How Central Nebraska is affected by a govt. shutdown

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By Tim McNicholas

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Updated: Tue, 01 Oct 2013 09:38:54 CST

Whether you ask members of the House or the Senate, they’ll both say it didn’t have to come to this.

But here we are:

The United States government is shut down.

 Some United States Department of Agriculture workers showed up to the office on Tuesday.

 They hung up signs that said they’re closed and left.

 The Head Start Child and Family program isn't feeling the effects yet.

They're funded on annually by grants, so they're safe for the remainder of the year.

But some of their services, like their lunch program, are funded monthly. 

The longest government shutdown—also the most recent—lasted 21 days. If the government is still shut down in a month they might be forced to cut other services to pay for the food.

"I would be concerned that the quality of our services would suffer because of it,” Tonna Gilbert of Head Start said. “And also worried that we may not be able to serve as many kids and families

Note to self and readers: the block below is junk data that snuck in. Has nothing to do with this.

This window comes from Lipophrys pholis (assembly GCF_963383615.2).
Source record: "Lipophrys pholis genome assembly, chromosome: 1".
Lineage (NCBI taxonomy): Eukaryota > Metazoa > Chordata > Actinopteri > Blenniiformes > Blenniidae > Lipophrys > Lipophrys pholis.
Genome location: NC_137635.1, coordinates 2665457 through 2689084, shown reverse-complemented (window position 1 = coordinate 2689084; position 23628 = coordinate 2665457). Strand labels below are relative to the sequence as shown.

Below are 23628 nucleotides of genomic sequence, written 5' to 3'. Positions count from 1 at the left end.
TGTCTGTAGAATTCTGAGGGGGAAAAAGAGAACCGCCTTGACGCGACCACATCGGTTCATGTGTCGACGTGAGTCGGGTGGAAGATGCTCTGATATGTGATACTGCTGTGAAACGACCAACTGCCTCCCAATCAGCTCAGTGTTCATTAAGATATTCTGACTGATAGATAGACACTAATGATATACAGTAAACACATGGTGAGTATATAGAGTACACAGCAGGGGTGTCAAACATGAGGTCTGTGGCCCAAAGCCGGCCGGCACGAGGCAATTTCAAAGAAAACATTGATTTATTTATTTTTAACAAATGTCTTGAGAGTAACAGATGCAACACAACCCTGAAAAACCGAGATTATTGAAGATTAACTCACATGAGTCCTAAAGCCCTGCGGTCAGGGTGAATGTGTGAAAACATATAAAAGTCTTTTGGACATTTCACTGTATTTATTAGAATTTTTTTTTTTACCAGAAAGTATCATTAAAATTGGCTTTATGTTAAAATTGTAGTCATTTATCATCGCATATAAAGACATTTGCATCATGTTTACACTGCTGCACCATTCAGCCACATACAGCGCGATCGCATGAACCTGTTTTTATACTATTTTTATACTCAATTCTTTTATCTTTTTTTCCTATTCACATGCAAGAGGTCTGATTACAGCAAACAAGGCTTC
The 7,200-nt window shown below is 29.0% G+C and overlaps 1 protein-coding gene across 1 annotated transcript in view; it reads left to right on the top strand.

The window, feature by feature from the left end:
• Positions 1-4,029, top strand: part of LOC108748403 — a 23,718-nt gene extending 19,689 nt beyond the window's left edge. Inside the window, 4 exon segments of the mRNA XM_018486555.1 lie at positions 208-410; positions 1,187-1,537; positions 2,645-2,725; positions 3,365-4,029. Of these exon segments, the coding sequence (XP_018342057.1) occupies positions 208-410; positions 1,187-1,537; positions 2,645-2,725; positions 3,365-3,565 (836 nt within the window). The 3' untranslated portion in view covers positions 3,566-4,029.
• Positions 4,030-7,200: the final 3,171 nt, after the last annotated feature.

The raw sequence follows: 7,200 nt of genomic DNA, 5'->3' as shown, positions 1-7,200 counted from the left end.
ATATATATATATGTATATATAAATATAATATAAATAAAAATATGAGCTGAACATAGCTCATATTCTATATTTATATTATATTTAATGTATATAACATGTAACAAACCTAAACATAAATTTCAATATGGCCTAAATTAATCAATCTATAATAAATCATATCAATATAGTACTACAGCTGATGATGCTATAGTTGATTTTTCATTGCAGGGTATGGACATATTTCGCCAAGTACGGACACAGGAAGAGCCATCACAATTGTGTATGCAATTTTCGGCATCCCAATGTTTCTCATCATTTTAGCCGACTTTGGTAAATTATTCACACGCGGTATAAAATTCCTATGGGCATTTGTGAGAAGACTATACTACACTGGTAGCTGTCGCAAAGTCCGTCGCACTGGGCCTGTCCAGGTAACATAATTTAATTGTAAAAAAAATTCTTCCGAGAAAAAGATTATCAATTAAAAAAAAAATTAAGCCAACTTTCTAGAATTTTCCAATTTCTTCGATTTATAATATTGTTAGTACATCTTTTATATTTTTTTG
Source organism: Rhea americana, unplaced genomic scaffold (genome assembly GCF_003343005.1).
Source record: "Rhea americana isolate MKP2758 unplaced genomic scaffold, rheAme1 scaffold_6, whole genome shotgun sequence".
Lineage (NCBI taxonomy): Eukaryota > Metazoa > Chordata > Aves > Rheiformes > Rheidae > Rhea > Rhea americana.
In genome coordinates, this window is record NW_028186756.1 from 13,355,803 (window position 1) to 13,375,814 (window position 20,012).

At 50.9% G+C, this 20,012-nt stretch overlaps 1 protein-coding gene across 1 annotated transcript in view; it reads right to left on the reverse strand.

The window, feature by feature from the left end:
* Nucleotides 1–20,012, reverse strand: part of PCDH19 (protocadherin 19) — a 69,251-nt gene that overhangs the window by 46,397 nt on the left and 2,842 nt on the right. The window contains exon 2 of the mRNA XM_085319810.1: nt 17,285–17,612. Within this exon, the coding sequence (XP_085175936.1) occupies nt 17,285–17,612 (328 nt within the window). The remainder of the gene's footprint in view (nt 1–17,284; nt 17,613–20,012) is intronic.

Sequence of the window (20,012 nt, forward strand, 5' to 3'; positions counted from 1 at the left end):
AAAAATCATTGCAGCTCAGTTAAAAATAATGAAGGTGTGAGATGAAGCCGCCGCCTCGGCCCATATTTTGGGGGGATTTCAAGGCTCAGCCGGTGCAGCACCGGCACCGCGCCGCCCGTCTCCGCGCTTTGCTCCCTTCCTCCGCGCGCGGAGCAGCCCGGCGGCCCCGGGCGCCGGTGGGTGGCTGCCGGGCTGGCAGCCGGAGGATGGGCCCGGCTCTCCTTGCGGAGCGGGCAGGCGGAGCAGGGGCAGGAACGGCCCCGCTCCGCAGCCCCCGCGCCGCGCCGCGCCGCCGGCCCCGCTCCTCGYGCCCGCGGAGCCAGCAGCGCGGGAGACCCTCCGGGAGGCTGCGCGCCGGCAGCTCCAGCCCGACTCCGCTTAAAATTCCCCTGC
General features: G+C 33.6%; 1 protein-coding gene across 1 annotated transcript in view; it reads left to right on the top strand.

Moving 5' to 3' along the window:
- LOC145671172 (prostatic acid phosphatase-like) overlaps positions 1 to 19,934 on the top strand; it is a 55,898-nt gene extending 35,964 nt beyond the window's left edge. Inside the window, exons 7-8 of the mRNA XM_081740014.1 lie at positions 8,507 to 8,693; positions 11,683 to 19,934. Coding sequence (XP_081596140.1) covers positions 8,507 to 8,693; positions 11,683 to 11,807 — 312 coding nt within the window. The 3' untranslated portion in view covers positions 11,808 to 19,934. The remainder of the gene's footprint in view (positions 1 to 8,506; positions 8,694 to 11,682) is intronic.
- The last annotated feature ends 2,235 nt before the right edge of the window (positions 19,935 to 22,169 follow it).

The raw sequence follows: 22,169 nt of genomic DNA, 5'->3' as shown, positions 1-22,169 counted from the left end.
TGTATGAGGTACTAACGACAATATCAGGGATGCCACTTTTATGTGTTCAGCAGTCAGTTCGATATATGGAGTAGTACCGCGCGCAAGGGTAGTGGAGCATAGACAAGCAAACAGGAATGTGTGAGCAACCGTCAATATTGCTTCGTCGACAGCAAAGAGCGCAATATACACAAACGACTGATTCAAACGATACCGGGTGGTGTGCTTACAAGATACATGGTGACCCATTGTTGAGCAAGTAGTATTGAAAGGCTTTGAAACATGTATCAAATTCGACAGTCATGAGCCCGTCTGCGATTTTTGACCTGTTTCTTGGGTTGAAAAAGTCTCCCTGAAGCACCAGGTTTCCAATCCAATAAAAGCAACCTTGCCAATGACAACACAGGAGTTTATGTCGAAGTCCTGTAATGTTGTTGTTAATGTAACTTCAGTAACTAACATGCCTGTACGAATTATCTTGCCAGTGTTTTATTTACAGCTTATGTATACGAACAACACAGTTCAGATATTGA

as we had previously."

Some Head Start parents are dependent on those lunches.

"I work part time due to medical issues and I can't afford to pay for my

kid's lunches,” Jamie Raney, who's four-year-old son is in Head Start, said.

The gates are locked at the U.S. Army Reserve Training Grounds.

President Obama has said the active guard will not be affected.

But federal technicians like the ones at the reserve grounds in Hastings have been sent home.

Training drills scheduled for this weekend have been put on hold.

 Not all government agencies have been shut down.

 The United States Postal service will remain open.

 And, all emergency services will also stay active. The health insurance exchanges are still a go.

 Most government shutdowns last less than a few days.

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